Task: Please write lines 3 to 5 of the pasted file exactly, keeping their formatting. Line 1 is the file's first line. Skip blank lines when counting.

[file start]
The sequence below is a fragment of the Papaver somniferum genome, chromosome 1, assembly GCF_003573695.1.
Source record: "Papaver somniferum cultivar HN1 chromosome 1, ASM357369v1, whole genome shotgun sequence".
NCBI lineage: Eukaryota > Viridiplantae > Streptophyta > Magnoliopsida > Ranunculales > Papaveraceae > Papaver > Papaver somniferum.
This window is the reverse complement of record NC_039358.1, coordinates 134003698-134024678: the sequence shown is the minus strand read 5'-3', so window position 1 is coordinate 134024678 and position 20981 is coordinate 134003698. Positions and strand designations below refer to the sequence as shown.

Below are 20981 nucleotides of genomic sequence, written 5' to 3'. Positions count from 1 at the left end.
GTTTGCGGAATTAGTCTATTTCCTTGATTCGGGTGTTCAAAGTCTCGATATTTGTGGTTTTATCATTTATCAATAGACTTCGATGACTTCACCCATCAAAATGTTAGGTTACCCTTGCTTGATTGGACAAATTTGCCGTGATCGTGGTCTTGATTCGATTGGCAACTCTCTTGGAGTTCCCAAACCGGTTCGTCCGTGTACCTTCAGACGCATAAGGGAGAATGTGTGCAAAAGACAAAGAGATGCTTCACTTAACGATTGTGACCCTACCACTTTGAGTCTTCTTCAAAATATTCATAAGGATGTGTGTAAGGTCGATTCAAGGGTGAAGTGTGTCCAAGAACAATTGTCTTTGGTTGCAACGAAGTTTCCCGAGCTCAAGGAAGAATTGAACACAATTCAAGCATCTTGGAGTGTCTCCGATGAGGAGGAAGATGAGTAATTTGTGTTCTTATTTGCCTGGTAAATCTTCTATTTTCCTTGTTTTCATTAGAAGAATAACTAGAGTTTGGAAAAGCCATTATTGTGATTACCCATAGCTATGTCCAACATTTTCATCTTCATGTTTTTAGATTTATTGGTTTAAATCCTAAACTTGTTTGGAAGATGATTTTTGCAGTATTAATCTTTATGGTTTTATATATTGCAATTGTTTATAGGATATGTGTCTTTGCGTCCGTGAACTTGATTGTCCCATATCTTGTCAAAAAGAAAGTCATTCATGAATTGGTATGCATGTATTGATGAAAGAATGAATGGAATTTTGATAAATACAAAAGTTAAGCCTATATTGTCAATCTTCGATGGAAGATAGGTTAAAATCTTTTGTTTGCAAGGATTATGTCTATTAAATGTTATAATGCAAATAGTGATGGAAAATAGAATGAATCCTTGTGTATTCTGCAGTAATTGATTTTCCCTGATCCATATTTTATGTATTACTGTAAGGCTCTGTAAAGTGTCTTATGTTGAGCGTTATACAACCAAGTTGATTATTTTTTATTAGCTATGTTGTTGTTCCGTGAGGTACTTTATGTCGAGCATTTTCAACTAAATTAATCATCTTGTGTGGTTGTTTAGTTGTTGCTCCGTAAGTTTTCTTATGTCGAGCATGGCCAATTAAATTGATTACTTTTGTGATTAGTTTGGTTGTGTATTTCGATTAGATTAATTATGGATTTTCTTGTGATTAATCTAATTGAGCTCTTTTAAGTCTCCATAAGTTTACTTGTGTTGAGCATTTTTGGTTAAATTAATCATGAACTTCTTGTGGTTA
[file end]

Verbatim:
NCBI lineage: Eukaryota > Viridiplantae > Streptophyta > Magnoliopsida > Ranunculales > Papaveraceae > Papaver > Papaver somniferum.
This window is the reverse complement of record NC_039358.1, coordinates 134003698-134024678: the sequence shown is the minus strand read 5'-3', so window position 1 is coordinate 134024678 and position 20981 is coordinate 134003698. Positions and strand designations below refer to the sequence as shown.

Below are 20981 nucleotides of genomic sequence, written 5' to 3'. Positions count from 1 at the left end.